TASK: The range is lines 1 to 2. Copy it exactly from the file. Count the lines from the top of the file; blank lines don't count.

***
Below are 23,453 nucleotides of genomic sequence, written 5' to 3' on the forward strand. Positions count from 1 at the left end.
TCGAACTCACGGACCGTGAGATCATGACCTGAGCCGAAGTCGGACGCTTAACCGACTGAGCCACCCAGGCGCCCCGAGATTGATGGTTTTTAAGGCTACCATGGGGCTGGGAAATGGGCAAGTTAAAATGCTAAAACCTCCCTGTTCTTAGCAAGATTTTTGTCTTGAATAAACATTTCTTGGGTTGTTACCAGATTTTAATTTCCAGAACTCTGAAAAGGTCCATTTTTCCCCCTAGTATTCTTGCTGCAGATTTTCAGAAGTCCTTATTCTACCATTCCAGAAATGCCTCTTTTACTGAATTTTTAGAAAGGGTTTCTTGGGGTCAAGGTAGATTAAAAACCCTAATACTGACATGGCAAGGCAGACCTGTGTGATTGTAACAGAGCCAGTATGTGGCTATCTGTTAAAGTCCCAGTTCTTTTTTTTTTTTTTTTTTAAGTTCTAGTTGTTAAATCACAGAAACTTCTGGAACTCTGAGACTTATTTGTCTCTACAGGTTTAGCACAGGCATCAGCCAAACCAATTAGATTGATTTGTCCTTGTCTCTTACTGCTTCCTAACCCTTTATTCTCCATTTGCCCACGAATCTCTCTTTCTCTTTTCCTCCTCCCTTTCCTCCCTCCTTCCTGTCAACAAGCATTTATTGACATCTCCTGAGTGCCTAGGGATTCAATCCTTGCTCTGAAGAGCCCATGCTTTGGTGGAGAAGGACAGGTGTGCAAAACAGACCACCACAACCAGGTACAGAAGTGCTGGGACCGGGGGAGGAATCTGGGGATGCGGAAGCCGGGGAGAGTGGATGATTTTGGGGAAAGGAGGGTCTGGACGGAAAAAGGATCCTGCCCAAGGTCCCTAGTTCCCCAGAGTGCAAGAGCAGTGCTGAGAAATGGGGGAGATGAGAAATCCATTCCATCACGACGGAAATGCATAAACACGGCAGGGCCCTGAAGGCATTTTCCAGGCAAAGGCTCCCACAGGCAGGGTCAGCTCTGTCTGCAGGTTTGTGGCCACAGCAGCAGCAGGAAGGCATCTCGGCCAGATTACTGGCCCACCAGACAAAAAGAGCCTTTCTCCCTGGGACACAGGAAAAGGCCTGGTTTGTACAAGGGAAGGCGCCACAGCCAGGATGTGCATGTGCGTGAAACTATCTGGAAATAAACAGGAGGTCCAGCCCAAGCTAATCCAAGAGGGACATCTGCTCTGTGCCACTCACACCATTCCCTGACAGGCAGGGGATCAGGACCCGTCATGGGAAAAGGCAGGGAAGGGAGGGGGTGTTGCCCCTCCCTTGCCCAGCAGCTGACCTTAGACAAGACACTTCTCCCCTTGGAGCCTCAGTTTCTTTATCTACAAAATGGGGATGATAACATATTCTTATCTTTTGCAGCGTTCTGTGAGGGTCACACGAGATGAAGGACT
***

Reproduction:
Below are 23,453 nucleotides of genomic sequence, written 5' to 3' on the forward strand. Positions count from 1 at the left end.
TCGAACTCACGGACCGTGAGATCATGACCTGAGCCGAAGTCGGACGCTTAACCGACTGAGCCACCCAGGCGCCCCGAGATTGATGGTTTTTAAGGCTACCATGGGGCTGGGAAATGGGCAAGTTAAAATGCTAAAACCTCCCTGTTCTTAGCAAGATTTTTGTCTTGAATAAACATTTCTTGGGTTGTTACCAGATTTTAATTTCCAGAACTCTGAAAAGGTCCATTTTTCCCCCTAGTATTCTTGCTGCAGATTTTCAGAAGTCCTTATTCTACCATTCCAGAAATGCCTCTTTTACTGAATTTTTAGAAAGGGTTTCTTGGGGTCAAGGTAGATTAAAAACCCTAATACTGACATGGCAAGGCAGACCTGTGTGATTGTAACAGAGCCAGTATGTGGCTATCTGTTAAAGTCCCAGTTCTTTTTTTTTTTTTTTTTTAAGTTCTAGTTGTTAAATCACAGAAACTTCTGGAACTCTGAGACTTATTTGTCTCTACAGGTTTAGCACAGGCATCAGCCAAACCAATTAGATTGATTTGTCCTTGTCTCTTACTGCTTCCTAACCCTTTATTCTCCATTTGCCCACGAATCTCTCTTTCTCTTTTCCTCCTCCCTTTCCTCCCTCCTTCCTGTCAACAAGCATTTATTGACATCTCCTGAGTGCCTAGGGATTCAATCCTTGCTCTGAAGAGCCCATGCTTTGGTGGAGAAGGACAGGTGTGCAAAACAGACCACCACAACCAGGTACAGAAGTGCTGGGACCGGGGGAGGAATCTGGGGATGCGGAAGCCGGGGAGAGTGGATGATTTTGGGGAAAGGAGGGTCTGGACGGAAAAAGGATCCTGCCCAAGGTCCCTAGTTCCCCAGAGTGCAAGAGCAGTGCTGAGAAATGGGGGAGATGAGAAATCCATTCCATCACGACGGAAATGCATAAACACGGCAGGGCCCTGAAGGCATTTTCCAGGCAAAGGCTCCCACAGGCAGGGTCAGCTCTGTCTGCAGGTTTGTGGCCACAGCAGCAGCAGGAAGGCATCTCGGCCAGATTACTGGCCCACCAGACAAAAAGAGCCTTTCTCCCTGGGACACAGGAAAAGGCCTGGTTTGTACAAGGGAAGGCGCCACAGCCAGGATGTGCATGTGCGTGAAACTATCTGGAAATAAACAGGAGGTCCAGCCCAAGCTAATCCAAGAGGGACATCTGCTCTGTGCCACTCACACCATTCCCTGACAGGCAGGGGATCAGGACCCGTCATGGGAAAAGGCAGGGAAGGGAGGGGGTGTTGCCCCTCCCTTGCCCAGCAGCTGACCTTAGACAAGACACTTCTCCCCTTGGAGCCTCAGTTTCTTTATCTACAAAATGGGGATGATAACATATTCTTATCTTTTGCAGCGTTCTGTGAGGGTCACACGAGATGAAGGACT